A mass of Twitter followers. (Brajeshwar / flickr)
Last year marked the 15th anniversary of "Declaration of Independence of Cyberspace," a manifesto by the poet and political activist John Perry Barlow that presented a vision of cyberspace as being "both everywhere and nowhere," outside the control of the governments of "the industrial world." Today, many consider online social media as having ushered in the "global village" prophesied by the media theorist Marshall McLuhan, connecting everyone and anyone and giving them the power to promulgate social movements and engender democracy.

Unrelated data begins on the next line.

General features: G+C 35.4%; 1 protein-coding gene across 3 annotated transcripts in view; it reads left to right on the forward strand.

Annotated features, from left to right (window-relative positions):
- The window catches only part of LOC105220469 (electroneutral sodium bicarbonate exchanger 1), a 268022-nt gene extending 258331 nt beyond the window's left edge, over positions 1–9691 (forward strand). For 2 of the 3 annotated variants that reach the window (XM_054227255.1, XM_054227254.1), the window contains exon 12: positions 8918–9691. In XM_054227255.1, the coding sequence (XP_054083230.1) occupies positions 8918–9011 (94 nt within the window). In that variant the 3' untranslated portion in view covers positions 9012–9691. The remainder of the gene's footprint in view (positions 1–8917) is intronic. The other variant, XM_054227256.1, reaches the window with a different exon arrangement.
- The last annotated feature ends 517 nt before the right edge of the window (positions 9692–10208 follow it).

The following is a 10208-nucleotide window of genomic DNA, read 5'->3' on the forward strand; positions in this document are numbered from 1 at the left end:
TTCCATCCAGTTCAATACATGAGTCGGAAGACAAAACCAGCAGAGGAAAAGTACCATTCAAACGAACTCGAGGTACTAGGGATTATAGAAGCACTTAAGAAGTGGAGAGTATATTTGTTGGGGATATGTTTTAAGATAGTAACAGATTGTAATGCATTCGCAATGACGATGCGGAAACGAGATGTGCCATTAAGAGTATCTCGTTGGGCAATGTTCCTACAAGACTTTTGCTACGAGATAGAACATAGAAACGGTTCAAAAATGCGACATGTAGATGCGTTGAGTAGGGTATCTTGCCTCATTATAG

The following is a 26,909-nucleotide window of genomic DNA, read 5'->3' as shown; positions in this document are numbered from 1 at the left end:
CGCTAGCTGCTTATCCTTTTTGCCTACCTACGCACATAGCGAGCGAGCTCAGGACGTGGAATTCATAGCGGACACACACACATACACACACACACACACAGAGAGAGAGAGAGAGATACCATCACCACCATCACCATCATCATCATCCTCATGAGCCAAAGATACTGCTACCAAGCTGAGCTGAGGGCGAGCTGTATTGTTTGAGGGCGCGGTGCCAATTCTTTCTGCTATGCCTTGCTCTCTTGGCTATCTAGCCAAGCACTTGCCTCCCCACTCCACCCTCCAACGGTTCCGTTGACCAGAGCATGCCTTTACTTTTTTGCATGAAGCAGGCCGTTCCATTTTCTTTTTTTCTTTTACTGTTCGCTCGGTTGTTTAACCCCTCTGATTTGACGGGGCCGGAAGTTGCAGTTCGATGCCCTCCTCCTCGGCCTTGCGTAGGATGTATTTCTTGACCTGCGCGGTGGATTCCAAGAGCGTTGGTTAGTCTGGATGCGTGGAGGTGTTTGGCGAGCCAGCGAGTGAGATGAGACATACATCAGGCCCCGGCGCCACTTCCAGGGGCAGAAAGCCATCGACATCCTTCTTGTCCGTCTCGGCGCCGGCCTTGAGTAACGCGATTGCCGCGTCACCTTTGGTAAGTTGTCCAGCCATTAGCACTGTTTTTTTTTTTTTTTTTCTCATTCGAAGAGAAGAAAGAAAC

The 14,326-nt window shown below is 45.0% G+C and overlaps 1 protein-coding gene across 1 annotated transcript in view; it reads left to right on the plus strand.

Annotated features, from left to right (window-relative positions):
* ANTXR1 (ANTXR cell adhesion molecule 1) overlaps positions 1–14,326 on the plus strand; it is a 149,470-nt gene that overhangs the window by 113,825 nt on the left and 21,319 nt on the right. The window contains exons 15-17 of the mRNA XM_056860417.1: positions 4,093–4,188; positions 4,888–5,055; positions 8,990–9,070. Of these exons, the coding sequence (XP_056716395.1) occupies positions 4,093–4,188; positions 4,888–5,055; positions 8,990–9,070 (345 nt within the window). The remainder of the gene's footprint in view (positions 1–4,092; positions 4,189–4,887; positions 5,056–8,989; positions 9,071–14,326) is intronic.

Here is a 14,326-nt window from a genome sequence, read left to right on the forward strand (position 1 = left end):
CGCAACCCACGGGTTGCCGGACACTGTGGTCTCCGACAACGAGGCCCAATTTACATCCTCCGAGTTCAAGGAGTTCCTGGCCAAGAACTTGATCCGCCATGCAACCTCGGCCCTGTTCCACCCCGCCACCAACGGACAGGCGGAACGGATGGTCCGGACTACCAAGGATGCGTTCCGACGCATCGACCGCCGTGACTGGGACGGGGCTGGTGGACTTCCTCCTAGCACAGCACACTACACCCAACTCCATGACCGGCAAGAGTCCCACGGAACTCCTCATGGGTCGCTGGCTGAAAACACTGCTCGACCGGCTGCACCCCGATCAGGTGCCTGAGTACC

It only took a few years for China to contradict Barlow by developing its so-called Great Firewall, which has proved quite capable of blocking undesirable foreign Web sites and plenty of domestic ones, too, as it did earlier this week, when Beijing strangled the hugely popular microblogging sites Weibo.com and t.qq.com. But controlling the Internet is hardly a Chinese
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